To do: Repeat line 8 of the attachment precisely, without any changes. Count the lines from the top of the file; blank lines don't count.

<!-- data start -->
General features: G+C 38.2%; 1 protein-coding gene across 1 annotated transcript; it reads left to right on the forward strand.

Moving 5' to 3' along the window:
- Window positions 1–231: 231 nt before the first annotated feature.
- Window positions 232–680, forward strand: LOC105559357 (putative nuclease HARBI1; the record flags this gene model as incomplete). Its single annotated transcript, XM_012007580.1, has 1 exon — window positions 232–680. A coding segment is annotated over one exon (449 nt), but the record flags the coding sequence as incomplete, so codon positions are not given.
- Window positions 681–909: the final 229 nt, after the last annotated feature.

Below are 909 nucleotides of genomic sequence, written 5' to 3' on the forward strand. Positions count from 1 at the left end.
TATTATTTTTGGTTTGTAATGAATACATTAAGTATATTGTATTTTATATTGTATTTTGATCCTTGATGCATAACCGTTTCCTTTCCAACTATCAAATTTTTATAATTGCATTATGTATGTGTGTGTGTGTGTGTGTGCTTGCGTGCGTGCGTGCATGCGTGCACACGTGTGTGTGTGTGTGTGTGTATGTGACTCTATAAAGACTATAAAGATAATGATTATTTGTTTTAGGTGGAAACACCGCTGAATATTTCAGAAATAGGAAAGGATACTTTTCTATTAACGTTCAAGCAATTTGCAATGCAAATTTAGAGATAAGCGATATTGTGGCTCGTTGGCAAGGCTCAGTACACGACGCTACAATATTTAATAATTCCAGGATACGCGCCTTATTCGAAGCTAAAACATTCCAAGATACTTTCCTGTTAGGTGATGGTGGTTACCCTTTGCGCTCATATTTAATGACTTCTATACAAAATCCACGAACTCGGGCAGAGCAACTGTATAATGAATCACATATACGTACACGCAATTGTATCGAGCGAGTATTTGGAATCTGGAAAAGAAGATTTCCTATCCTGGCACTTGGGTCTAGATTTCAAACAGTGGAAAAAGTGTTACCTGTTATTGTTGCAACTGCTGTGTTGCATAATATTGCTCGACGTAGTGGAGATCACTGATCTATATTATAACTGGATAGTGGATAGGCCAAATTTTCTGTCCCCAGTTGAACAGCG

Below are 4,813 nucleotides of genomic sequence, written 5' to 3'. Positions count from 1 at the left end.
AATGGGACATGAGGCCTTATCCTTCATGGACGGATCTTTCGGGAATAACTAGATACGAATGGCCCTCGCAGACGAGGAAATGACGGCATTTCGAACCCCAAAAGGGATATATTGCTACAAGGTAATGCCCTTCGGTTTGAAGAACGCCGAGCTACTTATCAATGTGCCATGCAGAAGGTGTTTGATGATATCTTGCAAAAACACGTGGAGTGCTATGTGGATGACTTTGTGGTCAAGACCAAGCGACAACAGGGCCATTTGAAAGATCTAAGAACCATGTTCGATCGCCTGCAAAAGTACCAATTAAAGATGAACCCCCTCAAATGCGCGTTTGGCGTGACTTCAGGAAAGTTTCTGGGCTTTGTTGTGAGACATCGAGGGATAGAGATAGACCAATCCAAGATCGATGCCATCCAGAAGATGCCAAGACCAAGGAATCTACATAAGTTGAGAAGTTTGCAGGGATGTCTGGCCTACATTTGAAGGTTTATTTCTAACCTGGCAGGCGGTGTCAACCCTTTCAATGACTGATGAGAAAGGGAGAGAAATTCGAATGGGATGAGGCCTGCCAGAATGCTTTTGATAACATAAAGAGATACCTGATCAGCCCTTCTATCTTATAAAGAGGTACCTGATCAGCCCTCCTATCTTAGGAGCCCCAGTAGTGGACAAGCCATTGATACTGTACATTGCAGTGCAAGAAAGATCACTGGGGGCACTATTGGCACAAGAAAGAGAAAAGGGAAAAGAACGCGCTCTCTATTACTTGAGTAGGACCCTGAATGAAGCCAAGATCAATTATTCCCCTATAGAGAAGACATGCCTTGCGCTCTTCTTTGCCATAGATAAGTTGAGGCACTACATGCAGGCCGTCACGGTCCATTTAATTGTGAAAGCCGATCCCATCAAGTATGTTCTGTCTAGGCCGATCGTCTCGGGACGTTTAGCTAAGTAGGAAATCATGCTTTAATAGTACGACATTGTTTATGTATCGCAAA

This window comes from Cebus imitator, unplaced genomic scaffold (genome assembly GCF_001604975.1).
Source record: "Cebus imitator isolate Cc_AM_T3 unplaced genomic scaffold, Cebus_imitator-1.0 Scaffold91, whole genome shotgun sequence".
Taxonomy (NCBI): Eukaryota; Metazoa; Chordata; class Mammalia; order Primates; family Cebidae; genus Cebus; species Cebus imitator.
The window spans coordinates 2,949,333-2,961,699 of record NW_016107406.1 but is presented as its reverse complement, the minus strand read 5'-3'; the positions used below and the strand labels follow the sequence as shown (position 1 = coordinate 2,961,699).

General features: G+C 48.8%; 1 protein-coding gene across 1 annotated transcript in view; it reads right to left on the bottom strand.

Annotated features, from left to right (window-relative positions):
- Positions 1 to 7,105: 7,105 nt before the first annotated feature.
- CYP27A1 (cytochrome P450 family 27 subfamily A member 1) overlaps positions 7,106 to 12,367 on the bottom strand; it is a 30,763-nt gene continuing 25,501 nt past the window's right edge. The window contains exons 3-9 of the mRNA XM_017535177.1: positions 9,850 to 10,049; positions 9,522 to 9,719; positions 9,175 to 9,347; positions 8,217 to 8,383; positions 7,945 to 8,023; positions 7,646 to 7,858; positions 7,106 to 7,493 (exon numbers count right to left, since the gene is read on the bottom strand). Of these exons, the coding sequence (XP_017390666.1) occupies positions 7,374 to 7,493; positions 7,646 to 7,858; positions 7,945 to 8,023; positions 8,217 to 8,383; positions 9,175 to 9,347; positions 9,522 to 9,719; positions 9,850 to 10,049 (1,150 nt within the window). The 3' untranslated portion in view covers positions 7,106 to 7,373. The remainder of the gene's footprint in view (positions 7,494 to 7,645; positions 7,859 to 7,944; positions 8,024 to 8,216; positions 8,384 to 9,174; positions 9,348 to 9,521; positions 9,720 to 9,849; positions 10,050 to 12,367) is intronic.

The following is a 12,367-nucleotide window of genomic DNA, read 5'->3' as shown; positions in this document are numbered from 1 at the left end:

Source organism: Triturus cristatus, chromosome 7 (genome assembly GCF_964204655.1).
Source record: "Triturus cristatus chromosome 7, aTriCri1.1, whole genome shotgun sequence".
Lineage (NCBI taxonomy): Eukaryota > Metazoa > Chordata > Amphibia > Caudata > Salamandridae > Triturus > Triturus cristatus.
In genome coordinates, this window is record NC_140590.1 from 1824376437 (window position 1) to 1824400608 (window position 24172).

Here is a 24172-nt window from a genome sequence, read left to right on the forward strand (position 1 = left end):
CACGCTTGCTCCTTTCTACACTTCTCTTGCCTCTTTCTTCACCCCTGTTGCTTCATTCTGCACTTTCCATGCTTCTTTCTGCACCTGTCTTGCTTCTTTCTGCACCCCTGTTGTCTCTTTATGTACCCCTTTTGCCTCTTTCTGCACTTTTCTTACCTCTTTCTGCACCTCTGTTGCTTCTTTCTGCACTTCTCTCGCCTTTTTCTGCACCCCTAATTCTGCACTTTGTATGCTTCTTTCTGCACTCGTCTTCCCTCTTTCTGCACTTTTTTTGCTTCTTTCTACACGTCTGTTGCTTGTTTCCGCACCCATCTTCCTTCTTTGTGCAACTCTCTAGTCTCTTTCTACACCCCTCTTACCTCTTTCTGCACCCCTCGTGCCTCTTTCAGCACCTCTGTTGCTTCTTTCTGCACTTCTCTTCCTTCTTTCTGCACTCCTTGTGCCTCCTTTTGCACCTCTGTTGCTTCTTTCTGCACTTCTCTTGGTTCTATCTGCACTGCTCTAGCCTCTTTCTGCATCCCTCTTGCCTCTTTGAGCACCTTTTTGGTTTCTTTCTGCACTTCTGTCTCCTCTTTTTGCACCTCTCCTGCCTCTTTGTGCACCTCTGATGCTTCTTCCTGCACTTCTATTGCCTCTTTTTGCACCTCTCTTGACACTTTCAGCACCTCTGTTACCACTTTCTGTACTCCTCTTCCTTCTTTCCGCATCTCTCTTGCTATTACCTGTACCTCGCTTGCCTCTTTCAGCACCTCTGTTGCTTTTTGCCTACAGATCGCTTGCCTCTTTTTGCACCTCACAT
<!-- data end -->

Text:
Below are 4,813 nucleotides of genomic sequence, written 5' to 3'. Positions count from 1 at the left end.